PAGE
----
Entertainment

Mariah Carey and Meghan Markle Share Experience Growing Up Mixed-Race: ‘People Want You To Choose’

On Meghan Markle‘s new Spotify podcast Archetypes, Mariah Carey told the duchess she gives “diva moments” — and it was just a bit awkward.

Carey was featured on Archetypes’ episode “The Duality of Diva,” which explored how the word “diva” can mean super-glam, but also sometimes gets a bad rep. As per Markle herself, diva so often means “glamour and power and elegance,” but is also particularly associated with female celebs’ “extra” behavior like that rumor Carey only bathed in French mineral water. Spoiler alert: it’s not true, she actually bathes in milk (really).

“Extraness” aside, Markle and Carey’s conversation is a must-listen, chock-full of gems about their shared experience growing up as mixed-race. With Markle being born to a white father and Black mother, and Carey counting herself as white and Black Venezuelan-American on her father’s side, the two spoke at length about representation, fitting in, and even their natural hair texture.

Markle told the “Songbird Supreme” that she always looked up to the singer growing up, describing, “You came onto the scene, I was like ‘Oh, my gosh. Someone kind of looks like me.’” The Duchess then went on to talk about just how “formative” seeing the “Hero” singer on television was for her.

She said, “representation matters so much” while also describing how difficult it is “when you are a woman and you don’t see a woman who looks like you somewhere in a position of power or influence, or even just on the screen.”

The Duchess explained how she relates deeply to Carey as both are “light-skinned”: “You’re not treated as a Black woman. You’re not treated as a white woman. You sort of fit in between.” Meanwhile, Carey agreed, recalling: “People want you to choose.” The singer also said she never “fit in” and that her family often experienced racism.

The two also had a conversation about their natural hair texture that had us smiling from ear to ear. 

Carey explained that “nobody knew how to do [her] hair” growing up, particularly because her mother is white. “I think sometimes when it’s the other way around, you get the benefit of someone who has dealt with textured hair.” After fame, her natural curls were often “shellacked” or weighed down with “hair grease” by hairdressers that did not know how to work with her texture.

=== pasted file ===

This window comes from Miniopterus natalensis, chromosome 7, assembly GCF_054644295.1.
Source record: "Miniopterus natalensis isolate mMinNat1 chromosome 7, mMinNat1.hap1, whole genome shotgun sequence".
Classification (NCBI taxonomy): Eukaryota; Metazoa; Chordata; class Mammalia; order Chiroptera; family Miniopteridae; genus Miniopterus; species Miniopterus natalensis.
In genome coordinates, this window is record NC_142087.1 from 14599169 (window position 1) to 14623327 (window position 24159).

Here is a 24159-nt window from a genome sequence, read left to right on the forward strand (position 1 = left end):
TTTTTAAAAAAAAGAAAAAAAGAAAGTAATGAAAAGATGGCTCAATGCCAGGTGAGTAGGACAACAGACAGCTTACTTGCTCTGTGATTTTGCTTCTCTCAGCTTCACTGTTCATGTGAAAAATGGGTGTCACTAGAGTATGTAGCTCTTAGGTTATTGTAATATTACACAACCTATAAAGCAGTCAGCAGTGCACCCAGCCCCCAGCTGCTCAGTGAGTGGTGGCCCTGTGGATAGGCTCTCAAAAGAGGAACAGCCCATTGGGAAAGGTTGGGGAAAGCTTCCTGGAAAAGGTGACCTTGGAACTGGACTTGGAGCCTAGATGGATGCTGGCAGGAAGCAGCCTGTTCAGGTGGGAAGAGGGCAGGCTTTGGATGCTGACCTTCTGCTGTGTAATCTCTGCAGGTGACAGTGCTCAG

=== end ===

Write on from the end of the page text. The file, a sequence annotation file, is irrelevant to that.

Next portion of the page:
Similarly, Markle said her hair is “so curly and so, so thick,” remembering how her grandmother once told her to “hold on to the sink” as she tried to brush her curls.

While the two were nothing short of vibing throughout the conversation, it did get a little awkward at one point. Speaking about the polarizing word “diva,” Markle said: “Yes, the diva thing we can play into. I mean, it’s not something that I connect to…” but Carey stopped her right in her tracks.

The singer interjected, “You give us diva moments sometimes, Meghan,” while the Duchess replied quizzically, “What kind of diva moments do I give you?” and laughed nervously, “Do you see me right now?!” 

At that point, Carey explained she meant Markle gives diva moments with “the visual,” describing, “Let’s pretend you weren’t so beautiful, and didn’t have the whole thing, and didn’t often have gorgeous ensembles… I don’t care, when I can, I’m going to give you ‘diva.’”

Later on in the episode, Markle described how she heard Carey’s comment as “a dig,” not as a compliment. She said, “I don’t know about you, but it stopped me in my tracks when she called me a diva. You couldn’t see me, obviously, but I started to sweat a little bit.”

The Duchess said she started “squirming” in her chair when that moment happened, asking herself what “nonsense” Carey must have read “to make her say that.” She said she felt her “girl crush” on Carey coming to a “quick demise.”

But when Carey explained that she meant diva as a way to positively comment on Markle’s beauty and wardrobe, the former actress noted: “When she said diva, she was talking about the way that I dress, the posture, the clothing, the ‘fabulousness’ as she sees it. She meant diva as a compliment.” In that way, she realized “how one very charged word can mean something different for each of us.”

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